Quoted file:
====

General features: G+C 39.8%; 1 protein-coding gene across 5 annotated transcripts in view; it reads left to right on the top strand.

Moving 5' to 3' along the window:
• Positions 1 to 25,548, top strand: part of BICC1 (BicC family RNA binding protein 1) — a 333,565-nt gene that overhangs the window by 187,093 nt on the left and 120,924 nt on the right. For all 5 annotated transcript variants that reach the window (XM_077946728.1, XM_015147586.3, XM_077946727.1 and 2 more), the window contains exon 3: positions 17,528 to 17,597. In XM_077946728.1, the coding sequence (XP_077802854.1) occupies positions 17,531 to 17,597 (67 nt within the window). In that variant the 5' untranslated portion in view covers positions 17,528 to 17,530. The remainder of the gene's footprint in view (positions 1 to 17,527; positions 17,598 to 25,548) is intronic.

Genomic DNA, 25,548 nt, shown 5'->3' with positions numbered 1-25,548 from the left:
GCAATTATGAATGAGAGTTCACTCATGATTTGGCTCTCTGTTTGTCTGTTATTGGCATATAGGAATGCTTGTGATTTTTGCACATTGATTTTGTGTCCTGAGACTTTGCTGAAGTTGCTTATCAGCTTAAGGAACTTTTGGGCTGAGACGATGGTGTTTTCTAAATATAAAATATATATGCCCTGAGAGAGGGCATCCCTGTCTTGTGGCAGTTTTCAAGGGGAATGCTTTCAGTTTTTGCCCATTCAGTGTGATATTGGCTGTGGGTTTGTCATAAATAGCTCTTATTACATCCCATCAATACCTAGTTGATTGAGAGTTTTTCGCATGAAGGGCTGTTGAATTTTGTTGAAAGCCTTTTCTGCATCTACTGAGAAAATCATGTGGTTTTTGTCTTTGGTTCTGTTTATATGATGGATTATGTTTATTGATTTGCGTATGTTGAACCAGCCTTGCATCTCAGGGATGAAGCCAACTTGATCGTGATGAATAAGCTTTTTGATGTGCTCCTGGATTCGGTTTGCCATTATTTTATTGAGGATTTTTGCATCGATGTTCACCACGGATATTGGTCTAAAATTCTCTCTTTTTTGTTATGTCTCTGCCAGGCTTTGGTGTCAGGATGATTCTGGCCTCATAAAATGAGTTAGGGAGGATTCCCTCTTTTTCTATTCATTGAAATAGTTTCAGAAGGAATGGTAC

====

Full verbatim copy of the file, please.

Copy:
General features: G+C 39.8%; 1 protein-coding gene across 5 annotated transcripts in view; it reads left to right on the top strand.

Moving 5' to 3' along the window:
• Positions 1 to 25,548, top strand: part of BICC1 (BicC family RNA binding protein 1) — a 333,565-nt gene that overhangs the window by 187,093 nt on the left and 120,924 nt on the right. For all 5 annotated transcript variants that reach the window (XM_077946728.1, XM_015147586.3, XM_077946727.1 and 2 more), the window contains exon 3: positions 17,528 to 17,597. In XM_077946728.1, the coding sequence (XP_077802854.1) occupies positions 17,531 to 17,597 (67 nt within the window). In that variant the 5' untranslated portion in view covers positions 17,528 to 17,530. The remainder of the gene's footprint in view (positions 1 to 17,527; positions 17,598 to 25,548) is intronic.

Genomic DNA, 25,548 nt, shown 5'->3' with positions numbered 1-25,548 from the left:
GCAATTATGAATGAGAGTTCACTCATGATTTGGCTCTCTGTTTGTCTGTTATTGGCATATAGGAATGCTTGTGATTTTTGCACATTGATTTTGTGTCCTGAGACTTTGCTGAAGTTGCTTATCAGCTTAAGGAACTTTTGGGCTGAGACGATGGTGTTTTCTAAATATAAAATATATATGCCCTGAGAGAGGGCATCCCTGTCTTGTGGCAGTTTTCAAGGGGAATGCTTTCAGTTTTTGCCCATTCAGTGTGATATTGGCTGTGGGTTTGTCATAAATAGCTCTTATTACATCCCATCAATACCTAGTTGATTGAGAGTTTTTCGCATGAAGGGCTGTTGAATTTTGTTGAAAGCCTTTTCTGCATCTACTGAGAAAATCATGTGGTTTTTGTCTTTGGTTCTGTTTATATGATGGATTATGTTTATTGATTTGCGTATGTTGAACCAGCCTTGCATCTCAGGGATGAAGCCAACTTGATCGTGATGAATAAGCTTTTTGATGTGCTCCTGGATTCGGTTTGCCATTATTTTATTGAGGATTTTTGCATCGATGTTCACCACGGATATTGGTCTAAAATTCTCTCTTTTTTGTTATGTCTCTGCCAGGCTTTGGTGTCAGGATGATTCTGGCCTCATAAAATGAGTTAGGGAGGATTCCCTCTTTTTCTATTCATTGAAATAGTTTCAGAAGGAATGGTAC